Kampala, Uganda Report of what it's like to live there - 06/18/14

Personal Experiences from Kampala, Uganda

Kampala, Uganda 06/18/14


1. Was this post your first expatriate experience? If not, what other cities have you lived in as an expat?

No. We've lived in several Latin American countries.

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2. What is your home city/country? How long is the trip to post from there, with what connections? How easy/difficult is it to travel to this city/country?

Washington, DC. 24-36 hours--connecting through Amsterdam with a quick stop in Kigali on the way from Amsterdam to Entebbe.

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3. How long have you lived here?

10 months.

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4. What brought you to this city (e.g. diplomatic mission, business, NGO, military, teaching, retirement, etc.)?


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Housing, Groceries & Food:

1. What is your housing like? What are typical housing sizes, locations, and commute times for expatriates?

Housing is generally older but spacious and nice. Our commute is usually 15-20 minutes but sometimes traffic can turn it into an hour or two. One afternoon it took us FOUR HOURS to get home. Word was that the President was driving around and that was the issue but I never saw any real evidence to support that. Anyway, traffic in Kampala can be horrendous for no apparent reason. Despite the presence of traffic police everywhere, they are completely incompetent and do more harm than good.

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2. How would you describe the availability and cost of groceries and household supplies relative to your home country?

Produce is cheap if you have your housekeeper buy it for you at the local market. Better yet, grow it in your garden! Imported items have imported prices (but are often worth it, in my opinion). Sometimes things that are plentiful in the grocery store one week completely disappear the next. We can usually get sour cream (imported from South Africa) and cheddar cheese (imported from Ireland), two luxuries I've never enjoyed at any other post.

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3. What household or grocery items do you wish you had shipped to post?

More liquids--soap, cleaning supplies, salad dressing, bug spray, sunscreen, stain remover, etc. I'm glad we shipped plenty of TP, paper towels, canned goods.

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4. What typical restaurants, food delivery services, and/or takeout options are popular among expatriates?

KFC recently arrived in Uganda and now has two locations. Significantly more expensive than home but sometimes it's worth it. Korean, Japanese, Mexican, Chinese, Indian, Persian, and American food is available. As I mentioned before, none of it is fantastic, but most of it is decent. Cost is generally US$10-$15 per person, sometimes a bit higher. Coffee here is very good.

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5. Are there any unusual problems with insects or other infestations in housing?

Malarial mosquitoes are everywhere. This post had more cases of malaria than any other in 2013. Every Ugandan I know has had malaria. That said, if you take your anti-malaria medication and use your mosquito nets, you should be fine. Also, ants are ubiquitous. You will never win that battle, no matter how clean you think your kitchen/dining room/anywhere is. You just have to get used to them and deal with them as best you can.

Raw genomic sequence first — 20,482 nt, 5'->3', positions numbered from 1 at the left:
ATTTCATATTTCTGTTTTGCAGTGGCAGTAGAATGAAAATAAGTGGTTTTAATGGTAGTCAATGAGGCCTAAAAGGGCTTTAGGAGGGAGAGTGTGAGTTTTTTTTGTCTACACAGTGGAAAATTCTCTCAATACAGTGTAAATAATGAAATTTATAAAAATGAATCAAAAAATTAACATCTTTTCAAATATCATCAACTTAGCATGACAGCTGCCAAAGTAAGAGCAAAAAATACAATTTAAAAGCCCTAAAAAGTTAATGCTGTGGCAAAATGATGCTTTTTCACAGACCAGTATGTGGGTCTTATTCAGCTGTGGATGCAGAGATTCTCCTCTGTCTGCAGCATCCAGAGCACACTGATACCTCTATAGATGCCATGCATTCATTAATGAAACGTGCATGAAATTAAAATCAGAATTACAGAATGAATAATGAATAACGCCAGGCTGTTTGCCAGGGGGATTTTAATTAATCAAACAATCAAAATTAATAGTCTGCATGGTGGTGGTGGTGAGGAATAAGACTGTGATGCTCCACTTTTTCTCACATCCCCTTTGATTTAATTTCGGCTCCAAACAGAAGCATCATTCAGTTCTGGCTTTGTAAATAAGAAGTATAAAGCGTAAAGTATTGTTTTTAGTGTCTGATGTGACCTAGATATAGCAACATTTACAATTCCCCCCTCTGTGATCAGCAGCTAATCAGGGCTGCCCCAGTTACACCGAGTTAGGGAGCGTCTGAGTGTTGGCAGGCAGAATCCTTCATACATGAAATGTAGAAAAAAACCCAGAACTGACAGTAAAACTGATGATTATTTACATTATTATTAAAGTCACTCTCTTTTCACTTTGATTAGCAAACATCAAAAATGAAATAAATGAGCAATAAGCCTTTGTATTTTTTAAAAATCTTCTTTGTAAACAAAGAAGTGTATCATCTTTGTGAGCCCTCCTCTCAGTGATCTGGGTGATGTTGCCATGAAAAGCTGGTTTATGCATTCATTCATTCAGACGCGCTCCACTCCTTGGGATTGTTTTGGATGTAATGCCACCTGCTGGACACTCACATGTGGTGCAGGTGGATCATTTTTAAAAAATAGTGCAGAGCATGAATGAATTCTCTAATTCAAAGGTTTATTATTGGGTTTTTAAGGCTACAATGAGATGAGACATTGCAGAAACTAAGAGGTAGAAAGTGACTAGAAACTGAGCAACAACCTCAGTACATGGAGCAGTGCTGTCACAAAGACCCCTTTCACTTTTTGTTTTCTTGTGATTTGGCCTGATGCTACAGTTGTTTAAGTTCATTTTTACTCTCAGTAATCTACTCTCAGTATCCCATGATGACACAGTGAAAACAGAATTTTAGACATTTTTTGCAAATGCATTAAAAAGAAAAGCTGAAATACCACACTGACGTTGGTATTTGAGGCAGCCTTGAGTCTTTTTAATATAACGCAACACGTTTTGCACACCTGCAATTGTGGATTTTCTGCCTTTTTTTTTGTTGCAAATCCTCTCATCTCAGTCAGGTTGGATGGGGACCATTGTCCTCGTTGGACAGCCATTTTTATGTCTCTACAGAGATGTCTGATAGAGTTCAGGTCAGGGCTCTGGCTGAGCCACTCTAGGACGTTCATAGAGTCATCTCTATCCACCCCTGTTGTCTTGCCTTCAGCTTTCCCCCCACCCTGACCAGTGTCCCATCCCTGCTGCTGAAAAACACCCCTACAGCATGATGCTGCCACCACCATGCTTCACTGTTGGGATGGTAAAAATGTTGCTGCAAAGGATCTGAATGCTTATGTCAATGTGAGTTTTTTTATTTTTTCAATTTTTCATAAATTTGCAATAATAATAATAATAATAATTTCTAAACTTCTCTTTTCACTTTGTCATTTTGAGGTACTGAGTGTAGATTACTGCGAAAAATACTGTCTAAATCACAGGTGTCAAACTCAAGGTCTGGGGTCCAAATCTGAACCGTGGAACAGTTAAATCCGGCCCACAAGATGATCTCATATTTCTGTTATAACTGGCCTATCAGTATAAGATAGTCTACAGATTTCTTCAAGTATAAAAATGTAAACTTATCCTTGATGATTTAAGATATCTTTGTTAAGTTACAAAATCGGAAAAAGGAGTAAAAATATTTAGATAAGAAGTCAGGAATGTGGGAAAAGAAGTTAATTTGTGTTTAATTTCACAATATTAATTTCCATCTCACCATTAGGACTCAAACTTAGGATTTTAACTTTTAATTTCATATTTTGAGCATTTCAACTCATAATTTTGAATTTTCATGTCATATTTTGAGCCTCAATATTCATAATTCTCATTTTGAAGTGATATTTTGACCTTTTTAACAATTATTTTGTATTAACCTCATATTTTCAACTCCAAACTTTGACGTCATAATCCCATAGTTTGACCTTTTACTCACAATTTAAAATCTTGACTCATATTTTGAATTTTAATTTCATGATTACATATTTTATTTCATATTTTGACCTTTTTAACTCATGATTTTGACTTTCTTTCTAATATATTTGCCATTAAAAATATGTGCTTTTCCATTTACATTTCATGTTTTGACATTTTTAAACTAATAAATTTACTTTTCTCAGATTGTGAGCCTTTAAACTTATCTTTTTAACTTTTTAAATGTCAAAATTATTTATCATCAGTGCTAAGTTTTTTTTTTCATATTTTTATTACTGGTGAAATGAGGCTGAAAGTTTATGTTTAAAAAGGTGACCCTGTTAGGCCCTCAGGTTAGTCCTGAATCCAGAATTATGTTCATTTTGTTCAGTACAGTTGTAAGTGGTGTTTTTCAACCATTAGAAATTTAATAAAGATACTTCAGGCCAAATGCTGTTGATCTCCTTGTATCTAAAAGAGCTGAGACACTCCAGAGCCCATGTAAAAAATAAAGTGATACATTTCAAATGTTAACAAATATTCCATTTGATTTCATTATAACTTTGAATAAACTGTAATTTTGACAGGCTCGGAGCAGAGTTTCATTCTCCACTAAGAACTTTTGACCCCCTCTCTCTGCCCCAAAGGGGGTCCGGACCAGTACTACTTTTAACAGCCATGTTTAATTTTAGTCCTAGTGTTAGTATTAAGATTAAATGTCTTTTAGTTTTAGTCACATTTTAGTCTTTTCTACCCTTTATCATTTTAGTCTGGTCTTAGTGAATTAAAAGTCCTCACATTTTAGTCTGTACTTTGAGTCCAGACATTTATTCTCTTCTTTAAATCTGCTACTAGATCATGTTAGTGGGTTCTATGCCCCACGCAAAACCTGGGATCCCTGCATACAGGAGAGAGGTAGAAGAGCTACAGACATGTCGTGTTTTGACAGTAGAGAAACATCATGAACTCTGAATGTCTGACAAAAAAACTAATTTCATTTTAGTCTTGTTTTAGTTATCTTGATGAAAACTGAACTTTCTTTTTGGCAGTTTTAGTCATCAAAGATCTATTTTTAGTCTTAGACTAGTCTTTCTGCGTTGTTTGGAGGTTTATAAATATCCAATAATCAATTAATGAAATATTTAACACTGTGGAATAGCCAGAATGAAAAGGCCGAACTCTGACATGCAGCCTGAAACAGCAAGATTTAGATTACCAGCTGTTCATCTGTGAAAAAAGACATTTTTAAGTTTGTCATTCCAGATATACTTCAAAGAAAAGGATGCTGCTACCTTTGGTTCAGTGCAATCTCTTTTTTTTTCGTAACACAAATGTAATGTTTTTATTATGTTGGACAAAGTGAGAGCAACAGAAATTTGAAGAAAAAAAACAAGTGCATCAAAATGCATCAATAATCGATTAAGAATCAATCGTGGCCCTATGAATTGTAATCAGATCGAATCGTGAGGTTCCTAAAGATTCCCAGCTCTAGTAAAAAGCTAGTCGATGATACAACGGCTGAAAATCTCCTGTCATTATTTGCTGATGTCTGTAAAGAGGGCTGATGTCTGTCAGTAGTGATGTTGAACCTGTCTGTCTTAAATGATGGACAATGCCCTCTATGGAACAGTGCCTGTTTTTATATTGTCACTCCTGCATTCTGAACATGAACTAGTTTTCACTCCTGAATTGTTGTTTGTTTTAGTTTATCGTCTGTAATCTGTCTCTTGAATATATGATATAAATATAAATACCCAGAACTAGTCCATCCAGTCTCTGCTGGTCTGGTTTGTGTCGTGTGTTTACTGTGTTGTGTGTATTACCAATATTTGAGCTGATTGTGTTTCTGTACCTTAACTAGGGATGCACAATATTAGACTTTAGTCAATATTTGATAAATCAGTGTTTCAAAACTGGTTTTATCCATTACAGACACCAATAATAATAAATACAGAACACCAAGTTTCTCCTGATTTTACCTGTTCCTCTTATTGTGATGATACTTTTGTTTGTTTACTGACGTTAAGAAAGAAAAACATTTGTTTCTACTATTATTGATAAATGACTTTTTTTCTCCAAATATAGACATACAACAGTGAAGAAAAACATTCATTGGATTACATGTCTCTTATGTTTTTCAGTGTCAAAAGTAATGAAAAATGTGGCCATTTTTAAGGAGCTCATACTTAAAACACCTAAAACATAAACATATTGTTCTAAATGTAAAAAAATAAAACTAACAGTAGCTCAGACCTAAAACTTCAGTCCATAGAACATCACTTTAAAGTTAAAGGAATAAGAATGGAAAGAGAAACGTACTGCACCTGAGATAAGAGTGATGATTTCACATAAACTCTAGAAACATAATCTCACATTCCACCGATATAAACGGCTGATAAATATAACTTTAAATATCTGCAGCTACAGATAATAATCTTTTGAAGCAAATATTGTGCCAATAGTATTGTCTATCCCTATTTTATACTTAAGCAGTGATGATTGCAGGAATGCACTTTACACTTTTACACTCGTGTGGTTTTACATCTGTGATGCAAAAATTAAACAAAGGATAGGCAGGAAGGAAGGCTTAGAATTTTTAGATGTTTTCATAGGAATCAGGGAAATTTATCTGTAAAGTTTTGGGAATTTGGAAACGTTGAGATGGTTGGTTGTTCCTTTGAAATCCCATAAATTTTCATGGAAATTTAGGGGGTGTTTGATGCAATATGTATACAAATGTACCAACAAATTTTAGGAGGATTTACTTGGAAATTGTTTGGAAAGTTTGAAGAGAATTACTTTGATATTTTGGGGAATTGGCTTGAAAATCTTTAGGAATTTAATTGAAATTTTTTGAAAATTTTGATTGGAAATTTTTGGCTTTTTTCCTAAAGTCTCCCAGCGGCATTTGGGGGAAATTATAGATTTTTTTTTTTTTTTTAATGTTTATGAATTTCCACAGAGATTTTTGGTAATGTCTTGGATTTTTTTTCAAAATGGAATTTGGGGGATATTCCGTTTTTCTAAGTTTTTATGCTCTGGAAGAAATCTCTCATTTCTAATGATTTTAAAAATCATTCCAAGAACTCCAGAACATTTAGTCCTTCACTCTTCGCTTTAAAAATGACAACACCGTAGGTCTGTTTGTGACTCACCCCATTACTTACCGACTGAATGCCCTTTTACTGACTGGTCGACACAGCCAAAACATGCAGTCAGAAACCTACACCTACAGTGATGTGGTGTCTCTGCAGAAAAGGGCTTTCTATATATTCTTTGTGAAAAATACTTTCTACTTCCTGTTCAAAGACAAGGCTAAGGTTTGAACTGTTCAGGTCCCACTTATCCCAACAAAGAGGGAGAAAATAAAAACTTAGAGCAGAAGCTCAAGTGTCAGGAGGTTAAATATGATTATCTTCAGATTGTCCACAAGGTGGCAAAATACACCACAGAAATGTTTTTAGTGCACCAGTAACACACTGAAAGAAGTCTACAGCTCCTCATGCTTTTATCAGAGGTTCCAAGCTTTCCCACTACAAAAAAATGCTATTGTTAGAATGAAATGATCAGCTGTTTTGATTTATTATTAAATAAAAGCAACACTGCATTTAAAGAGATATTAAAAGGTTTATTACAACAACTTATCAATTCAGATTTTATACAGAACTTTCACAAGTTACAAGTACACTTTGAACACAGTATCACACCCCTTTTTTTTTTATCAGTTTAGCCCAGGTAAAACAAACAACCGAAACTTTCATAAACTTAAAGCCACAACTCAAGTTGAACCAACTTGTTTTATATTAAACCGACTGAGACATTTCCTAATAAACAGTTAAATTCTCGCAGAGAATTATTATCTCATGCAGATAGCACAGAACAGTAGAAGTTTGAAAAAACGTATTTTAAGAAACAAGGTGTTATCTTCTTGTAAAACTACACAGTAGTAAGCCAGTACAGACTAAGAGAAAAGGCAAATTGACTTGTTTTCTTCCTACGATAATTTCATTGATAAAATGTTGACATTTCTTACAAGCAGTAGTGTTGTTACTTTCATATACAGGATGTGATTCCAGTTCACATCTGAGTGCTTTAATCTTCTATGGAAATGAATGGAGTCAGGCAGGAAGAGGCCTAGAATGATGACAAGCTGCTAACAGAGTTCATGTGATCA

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Daily Life:

1. How do you send and receive your letters and package mail? Are local postal facilities adequate?

The Embassy has a pouch facility and is on the waiting list for a DPO. I don't expect the DPO to open anytime soon, however.

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2. What is the availability and cost of household help, and what types of help are typically employed by expatriates?

Widely available and very reasonable, though quality varies a great deal. Between our gardener, housekeeper, and nanny, we spend about US$700 per month (quite a bit less than we spent for just our nanny at our previous post). We don't have a driver at this time but many people do. A full time driver costs about US$250 per month.

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3. What kinds of gyms or other sports/workout facilities are available? Are they expensive?

The Embassy has a small gym and there are some country clubs that have nice gyms. They tend to cost US$100+ per month.

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4. Are credit cards widely accepted and safe to use locally? Are ATMs common and do you recommend using them? Are they safe to use?

It's generally advisable to use cash though we've used our credit card at the grocery store with no problems.

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5. What English-language religious services are available locally?

A variety of Christian and Muslim services. Not sure about other major religions.

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6. How much of the local language do you need for daily living? Are local language classes/tutors available and affordable?

English is widely spoken. All children are educated in English. There are over 50 ethnic languages, Luganda being the most prominent in the central region, but it is not necessary to speak any of them. You will inevitably pick up a few words here and there.